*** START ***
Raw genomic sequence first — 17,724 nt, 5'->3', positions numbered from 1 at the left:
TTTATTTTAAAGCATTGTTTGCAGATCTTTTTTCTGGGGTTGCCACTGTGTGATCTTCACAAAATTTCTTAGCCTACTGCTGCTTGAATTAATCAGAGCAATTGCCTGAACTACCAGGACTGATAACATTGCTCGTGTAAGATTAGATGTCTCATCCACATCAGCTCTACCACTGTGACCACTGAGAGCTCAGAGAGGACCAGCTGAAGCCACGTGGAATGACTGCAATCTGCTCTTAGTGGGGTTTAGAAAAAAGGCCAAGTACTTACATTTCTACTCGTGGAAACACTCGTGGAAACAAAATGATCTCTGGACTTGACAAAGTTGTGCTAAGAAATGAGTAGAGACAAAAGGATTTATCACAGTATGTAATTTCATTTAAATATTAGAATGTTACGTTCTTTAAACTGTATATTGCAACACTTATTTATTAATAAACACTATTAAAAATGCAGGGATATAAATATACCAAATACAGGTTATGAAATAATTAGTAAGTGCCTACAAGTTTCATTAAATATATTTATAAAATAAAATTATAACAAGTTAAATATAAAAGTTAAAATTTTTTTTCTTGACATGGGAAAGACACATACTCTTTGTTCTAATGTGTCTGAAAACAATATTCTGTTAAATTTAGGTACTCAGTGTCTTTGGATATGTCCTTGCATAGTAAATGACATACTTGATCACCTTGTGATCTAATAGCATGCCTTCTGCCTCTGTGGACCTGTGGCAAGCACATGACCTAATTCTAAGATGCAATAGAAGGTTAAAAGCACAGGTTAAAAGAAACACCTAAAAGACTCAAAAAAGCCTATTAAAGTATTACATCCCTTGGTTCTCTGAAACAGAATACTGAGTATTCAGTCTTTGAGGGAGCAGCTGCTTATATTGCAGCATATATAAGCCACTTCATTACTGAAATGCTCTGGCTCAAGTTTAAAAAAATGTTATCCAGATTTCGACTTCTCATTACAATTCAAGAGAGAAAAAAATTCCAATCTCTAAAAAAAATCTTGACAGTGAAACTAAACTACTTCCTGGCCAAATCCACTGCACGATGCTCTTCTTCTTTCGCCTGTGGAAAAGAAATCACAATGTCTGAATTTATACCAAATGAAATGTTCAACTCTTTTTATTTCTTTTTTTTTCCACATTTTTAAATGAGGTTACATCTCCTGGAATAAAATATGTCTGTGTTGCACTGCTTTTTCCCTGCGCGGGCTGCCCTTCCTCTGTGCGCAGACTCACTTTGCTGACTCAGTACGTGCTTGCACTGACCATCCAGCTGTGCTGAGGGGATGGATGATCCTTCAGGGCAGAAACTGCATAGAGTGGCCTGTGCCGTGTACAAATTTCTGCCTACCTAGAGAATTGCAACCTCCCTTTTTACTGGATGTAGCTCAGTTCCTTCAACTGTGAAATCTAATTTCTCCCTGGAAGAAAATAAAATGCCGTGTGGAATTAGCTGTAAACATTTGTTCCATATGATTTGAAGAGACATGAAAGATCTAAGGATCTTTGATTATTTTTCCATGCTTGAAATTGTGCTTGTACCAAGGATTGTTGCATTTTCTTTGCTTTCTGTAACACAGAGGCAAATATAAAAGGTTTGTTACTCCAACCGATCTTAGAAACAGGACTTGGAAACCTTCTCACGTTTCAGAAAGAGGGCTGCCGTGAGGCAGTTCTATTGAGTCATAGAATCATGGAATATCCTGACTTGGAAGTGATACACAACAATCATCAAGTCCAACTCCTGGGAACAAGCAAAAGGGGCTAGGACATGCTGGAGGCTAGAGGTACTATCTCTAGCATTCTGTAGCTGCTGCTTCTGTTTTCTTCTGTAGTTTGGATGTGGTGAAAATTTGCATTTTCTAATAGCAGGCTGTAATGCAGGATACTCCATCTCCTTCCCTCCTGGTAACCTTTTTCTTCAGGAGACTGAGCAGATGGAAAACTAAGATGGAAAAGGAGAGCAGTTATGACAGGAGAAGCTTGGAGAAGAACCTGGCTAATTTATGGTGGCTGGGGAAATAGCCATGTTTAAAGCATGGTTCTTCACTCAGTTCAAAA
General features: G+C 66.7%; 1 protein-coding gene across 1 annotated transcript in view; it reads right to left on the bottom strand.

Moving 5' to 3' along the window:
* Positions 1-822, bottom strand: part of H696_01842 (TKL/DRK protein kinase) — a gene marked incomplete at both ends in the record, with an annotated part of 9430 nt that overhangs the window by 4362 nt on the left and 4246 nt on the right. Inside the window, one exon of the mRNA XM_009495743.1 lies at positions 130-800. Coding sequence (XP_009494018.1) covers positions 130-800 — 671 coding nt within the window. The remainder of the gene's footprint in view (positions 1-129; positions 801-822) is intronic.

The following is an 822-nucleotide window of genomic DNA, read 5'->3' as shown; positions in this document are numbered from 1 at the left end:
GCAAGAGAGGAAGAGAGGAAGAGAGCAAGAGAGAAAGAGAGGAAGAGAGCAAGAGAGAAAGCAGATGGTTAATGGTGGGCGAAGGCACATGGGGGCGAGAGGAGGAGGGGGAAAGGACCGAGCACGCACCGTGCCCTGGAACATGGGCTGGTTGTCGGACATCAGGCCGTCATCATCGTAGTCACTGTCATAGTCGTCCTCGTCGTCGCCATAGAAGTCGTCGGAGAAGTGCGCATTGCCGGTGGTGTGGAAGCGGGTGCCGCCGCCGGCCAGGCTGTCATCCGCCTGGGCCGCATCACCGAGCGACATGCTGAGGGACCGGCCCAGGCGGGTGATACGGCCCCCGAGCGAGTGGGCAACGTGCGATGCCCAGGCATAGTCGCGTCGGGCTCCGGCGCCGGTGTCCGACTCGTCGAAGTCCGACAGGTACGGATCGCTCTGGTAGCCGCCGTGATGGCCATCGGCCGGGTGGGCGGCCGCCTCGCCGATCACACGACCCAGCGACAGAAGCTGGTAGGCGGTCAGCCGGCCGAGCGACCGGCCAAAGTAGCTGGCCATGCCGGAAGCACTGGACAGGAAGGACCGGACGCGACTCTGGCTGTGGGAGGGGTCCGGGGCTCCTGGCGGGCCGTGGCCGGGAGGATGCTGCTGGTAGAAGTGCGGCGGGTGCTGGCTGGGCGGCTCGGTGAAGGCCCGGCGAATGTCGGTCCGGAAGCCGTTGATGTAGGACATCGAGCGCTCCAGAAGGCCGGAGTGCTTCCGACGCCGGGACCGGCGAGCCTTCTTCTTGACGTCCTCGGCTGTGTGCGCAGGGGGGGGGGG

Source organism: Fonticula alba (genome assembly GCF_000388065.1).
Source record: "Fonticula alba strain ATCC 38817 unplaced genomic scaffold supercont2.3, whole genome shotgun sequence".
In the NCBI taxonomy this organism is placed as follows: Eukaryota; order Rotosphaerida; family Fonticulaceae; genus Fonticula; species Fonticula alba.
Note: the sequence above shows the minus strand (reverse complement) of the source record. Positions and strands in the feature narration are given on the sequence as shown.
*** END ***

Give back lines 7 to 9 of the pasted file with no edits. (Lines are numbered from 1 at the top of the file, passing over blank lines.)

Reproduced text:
GCAAGAGAGGAAGAGAGGAAGAGAGCAAGAGAGAAAGAGAGGAAGAGAGCAAGAGAGAAAGCAGATGGTTAATGGTGGGCGAAGGCACATGGGGGCGAGAGGAGGAGGGGGAAAGGACCGAGCACGCACCGTGCCCTGGAACATGGGCTGGTTGTCGGACATCAGGCCGTCATCATCGTAGTCACTGTCATAGTCGTCCTCGTCGTCGCCATAGAAGTCGTCGGAGAAGTGCGCATTGCCGGTGGTGTGGAAGCGGGTGCCGCCGCCGGCCAGGCTGTCATCCGCCTGGGCCGCATCACCGAGCGACATGCTGAGGGACCGGCCCAGGCGGGTGATACGGCCCCCGAGCGAGTGGGCAACGTGCGATGCCCAGGCATAGTCGCGTCGGGCTCCGGCGCCGGTGTCCGACTCGTCGAAGTCCGACAGGTACGGATCGCTCTGGTAGCCGCCGTGATGGCCATCGGCCGGGTGGGCGGCCGCCTCGCCGATCACACGACCCAGCGACAGAAGCTGGTAGGCGGTCAGCCGGCCGAGCGACCGGCCAAAGTAGCTGGCCATGCCGGAAGCACTGGACAGGAAGGACCGGACGCGACTCTGGCTGTGGGAGGGGTCCGGGGCTCCTGGCGGGCCGTGGCCGGGAGGATGCTGCTGGTAGAAGTGCGGCGGGTGCTGGCTGGGCGGCTCGGTGAAGGCCCGGCGAATGTCGGTCCGGAAGCCGTTGATGTAGGACATCGAGCGCTCCAGAAGGCCGGAGTGCTTCCGACGCCGGGACCGGCGAGCCTTCTTCTTGACGTCCTCGGCTGTGTGCGCAGGGGGGGGGGG

Source organism: Fonticula alba (genome assembly GCF_000388065.1).
Source record: "Fonticula alba strain ATCC 38817 unplaced genomic scaffold supercont2.3, whole genome shotgun sequence".